Hannah Erich, manager at Warrior Gourmet Pizza and Ice Cream (warriordriveinandpizza.com) in Ontario, Ohio, says that customers also like the quickness and convenience of a sandwich. “A lot of people get them for lunch; we have a drive through, and even though we make them to order, sandwiches are faster than pizza,” she notes. The pizzeria entices customers with a daily special that features one of its sandwiches (more than a dozen are on the everyday menu) and includes a drink and French fries.

From Make Line to Marketing

Sandwiches have multiple benefits but, as with any menu item, you also need to consider the logistics of adding them—your prep and space needs, how to ensure smooth production during busy times—and then, of course, get customers to try them. “Sandwiches require more multitasking, which is a different skill than pizza making,” says Scott Jewitt, operating partner of Nick’s Pizza & Pub (nickspizzapub.com), with two locations in Crystal Lake and Elgin, Illinois. “Also, the timing of sandwich orders with pizza orders is a challenge.” Jewitt recommends that owners who are getting into sandwiches for the first time start small and add items as guests request them; using high quality ingredients and keeping sandwiches simple will also help streamline the process and attract customers. “For the preparation of sandwiches, you have to have everything portioned out and ready to go, and you need space—not only to make them, but in the oven if you’re offering warm subs,” adds Smith. “You might have to warm bacon for an order while toasting the bread; make sure you can handle everything you have to do!” He suggests that pizzeria owners consider their average checks before adding sandwiches—for example, is it more profitable for you to sell an $8 sandwich to one individual or have two or more customers split a pizza? Customers are less likely to split sandwiches, which may up your check averages. Varasano finds that one challenge was baking his own bread; he uses his pizza dough, but still had to perform the extra process, plus the different prep steps for sandwiches. To bake the sandwiches at a different temperature than the pizzas, he also purchased a salamander. However, he made the menu addition easier by using ingredients already on hand. “Definitely try to make use of what you already have in the pizzeria,” he says. “It’s fine to source a few extra ingredients, but in general, use what you’ve got!” He also fi nds that, having added sandwiches after becoming known for pizza, it’s challenging to get his pizza devotees to try them.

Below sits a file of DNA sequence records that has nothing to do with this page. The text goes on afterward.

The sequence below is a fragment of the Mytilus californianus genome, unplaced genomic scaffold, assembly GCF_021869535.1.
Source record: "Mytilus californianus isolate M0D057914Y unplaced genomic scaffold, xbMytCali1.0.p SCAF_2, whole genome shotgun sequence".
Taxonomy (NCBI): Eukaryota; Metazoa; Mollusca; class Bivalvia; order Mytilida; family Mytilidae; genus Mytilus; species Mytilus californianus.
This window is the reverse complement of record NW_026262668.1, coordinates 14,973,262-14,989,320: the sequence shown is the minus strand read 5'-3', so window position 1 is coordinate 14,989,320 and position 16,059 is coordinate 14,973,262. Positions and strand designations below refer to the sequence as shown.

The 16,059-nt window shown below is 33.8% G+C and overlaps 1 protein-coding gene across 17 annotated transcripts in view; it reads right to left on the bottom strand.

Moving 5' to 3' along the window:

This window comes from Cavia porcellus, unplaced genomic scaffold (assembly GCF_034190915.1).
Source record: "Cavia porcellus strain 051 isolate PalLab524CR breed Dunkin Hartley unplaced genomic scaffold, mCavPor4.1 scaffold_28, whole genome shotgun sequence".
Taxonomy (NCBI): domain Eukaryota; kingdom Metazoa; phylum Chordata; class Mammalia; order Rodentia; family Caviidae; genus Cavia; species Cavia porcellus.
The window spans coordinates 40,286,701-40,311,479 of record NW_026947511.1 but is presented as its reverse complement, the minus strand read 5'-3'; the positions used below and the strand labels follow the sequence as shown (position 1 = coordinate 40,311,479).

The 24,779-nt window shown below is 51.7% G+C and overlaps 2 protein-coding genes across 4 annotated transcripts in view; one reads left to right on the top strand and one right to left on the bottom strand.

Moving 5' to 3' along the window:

However, you can entice customers to try your sandwiches through several efforts. Jewitt mentions that Nick’s offers lunch specials and different promotions that emphasize lunch items, and posts specials for the pizzeria’s 4,200-plus Facebook followers. Smith also uses Facebook (he might post, “Come by for lunch—we have a great meatball sandwich!”) and writes up daily chalkboard specials for panini sandwiches. Varasano advertises on table tents and offered a special price for the annual San Gennaro Festival. But ultimately, says Smith, your sandwiches will bring people in the door by their mere presence on the menu. “Sandwiches bring something else to the table in a pizzeria,” he says. “They give people another reason to come to your restaurant.”

Tracy Morin is PMQ’s managing editor.